Bonefrog-NJ-Irish-Table

Another amazing obstacle was a water one which even my non-swimming ass thoroughly enjoyed. It was a series of huge buoys which you had to swim under and then crawl up onto a manmade beach. Great obstacle Bonefrog, more of these and fewer grenades please! It also gave you time to wash the mud off.

Bonefrog-NJ-Barrels

Many including myself hoped for a mud run and it was delivered on a silver platter by the dozens. The course was so muddy that sometimes you really do have to be careful what you wish for. There were even mud pits where if you stepped in the wrong spot you sank like a stone up to your waist. This is where running as partners, or in teams and in groups really comes in handy.

Bonefrog-NJ-Friends-That-Race                                                                                     Friends that race together, stay together!

Their obstacle Seat bars or better known as, “The green monkey bars that look like they are made from spare roller coaster parts.” Seriously that’s what a lot of people call them, has had a bit of a makeover. Instead of climbing up a cargo ladder to the bars, now it’s jump to the bars from a sketchy platform and hope you don’t fall off. It definitely clears the log jam but there’s like 4 lanes. Can there be a fitness option for these? One with ladders for amateurs, and the new design for the pros? Just a thought.

Bonefrog-NJ-Seat-bars                                                         Example of the ladders to the bars. This picture is from New England.

Get to the chopper, another grip strength obstacle that many including myself fail miserably at is still in my opinion, “Too damn tall!” Congrats to all of those that beasted this harder than nails obstacle. It takes serious grip strength and strategy to get through this one.

Bonefrog-NJ-Chopper                                                                         How does Justin T. Manning Make this look so easy?

My husband had the pleasure of briefly chatting with one of Bonefrog’s staff regarding difficulty in courses and obstacles. Bonefrog is trying to find a balance of tough as nails while helping those new to obstacle course racing find their fitness levels and reach their goals. I think that they are doing a great job so far, and it seems many agree due to the number of cars I saw filling the lot. So if you’ve never tried a Hesco Bonefrog race, I highly recommend it. Who invented obstacle courses to begin with? The military of course, specifically Lt. Col. William M. Hoge  of the U.S Army.

Bonefrog-NJ-William-Hoge                                                                                                   Meet the father of obstacle courses.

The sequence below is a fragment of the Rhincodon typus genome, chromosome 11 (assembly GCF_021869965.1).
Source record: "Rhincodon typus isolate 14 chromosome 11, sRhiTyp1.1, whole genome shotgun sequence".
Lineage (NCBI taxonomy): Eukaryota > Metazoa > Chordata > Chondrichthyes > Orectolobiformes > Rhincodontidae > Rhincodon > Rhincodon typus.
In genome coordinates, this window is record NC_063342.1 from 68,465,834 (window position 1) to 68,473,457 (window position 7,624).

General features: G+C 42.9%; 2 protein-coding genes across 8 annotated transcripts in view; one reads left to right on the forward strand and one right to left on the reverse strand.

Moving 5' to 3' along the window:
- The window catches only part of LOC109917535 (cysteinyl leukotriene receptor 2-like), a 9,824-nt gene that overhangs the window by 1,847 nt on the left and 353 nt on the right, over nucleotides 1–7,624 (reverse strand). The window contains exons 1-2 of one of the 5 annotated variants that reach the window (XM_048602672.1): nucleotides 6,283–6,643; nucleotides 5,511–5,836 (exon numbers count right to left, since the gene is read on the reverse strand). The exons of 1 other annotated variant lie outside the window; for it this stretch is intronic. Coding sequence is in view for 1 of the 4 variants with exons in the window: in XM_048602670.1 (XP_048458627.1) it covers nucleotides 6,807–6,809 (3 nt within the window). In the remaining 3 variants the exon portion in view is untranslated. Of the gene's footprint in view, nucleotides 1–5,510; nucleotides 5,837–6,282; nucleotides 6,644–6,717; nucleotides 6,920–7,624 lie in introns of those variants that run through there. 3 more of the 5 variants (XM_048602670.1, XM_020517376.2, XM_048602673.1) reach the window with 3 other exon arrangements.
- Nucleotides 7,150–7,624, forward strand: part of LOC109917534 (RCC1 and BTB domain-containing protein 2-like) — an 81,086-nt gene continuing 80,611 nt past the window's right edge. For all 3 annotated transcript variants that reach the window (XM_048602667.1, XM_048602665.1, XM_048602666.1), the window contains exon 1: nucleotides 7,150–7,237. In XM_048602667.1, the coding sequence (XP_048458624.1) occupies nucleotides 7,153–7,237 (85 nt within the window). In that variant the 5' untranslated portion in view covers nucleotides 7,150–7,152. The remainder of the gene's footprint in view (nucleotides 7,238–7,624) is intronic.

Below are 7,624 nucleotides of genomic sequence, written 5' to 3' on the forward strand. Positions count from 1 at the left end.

Finally, I’m able to give a HUGE thank you to all of the men and women that not only volunteered their time to this race series, but who also continue to sacrifice for the U.S.A, and those that made the ultimate sacrifice. I hope that you Bonefrogs did 1 for Bart at 31 heroes or signed the Memorial wall if you have a loved one in the service. It’s not all fun and games at Bonefrog.

Bonefrog-NJ-MemorialWall

Photo credits: Hesco Bonefrog, CF Bane’s Army, Wikipedia

Savage Race PA 2017: Push it real good

I’m a competitive racer, and an unashamed elitist. I don’t care about medal shape or weight, t-shirt material or how much mud there is, and I don’t drink beer. That doesn’t, however, prevent me from understanding what the majority of recreational OCR runners are looking for. They are the bread and butter backbone (wait, that doesn’t work) of the industry and need to be taken care of.

Savage Race is one of the very few organizations that keeps challenging competitive racers by constantly but ever-so-slightly increasing the difficulty level, while also catering extremely well to the huge majority of people simply looking for a good time.

I ran a Savage in Chicago in 2016, and really liked it. Flat, fast running and fun, spectacular obstacles made for a good combination, but I found the obstacles to be on the easy side, compared to European races and that now-defunct frog-themed series. They kept showing new and more exciting ones on their very well-run social media, however, so I was eager to try another one to see how things had evolved. I wasn’t disappointed.Savage-Race-Pennsylvania-RegistrationAs always, check-in only opens at 8am, creating a queue of eager SavagePRO racers (almost none of them being actual pros, but that’s a can of worms for another time) for the 9am wave. Registration was a piece of cake (I think I may be hungry) though, so the always electric Coach Pain sent us on our way right on time, as the fog lifted on a cloudy but dry morning.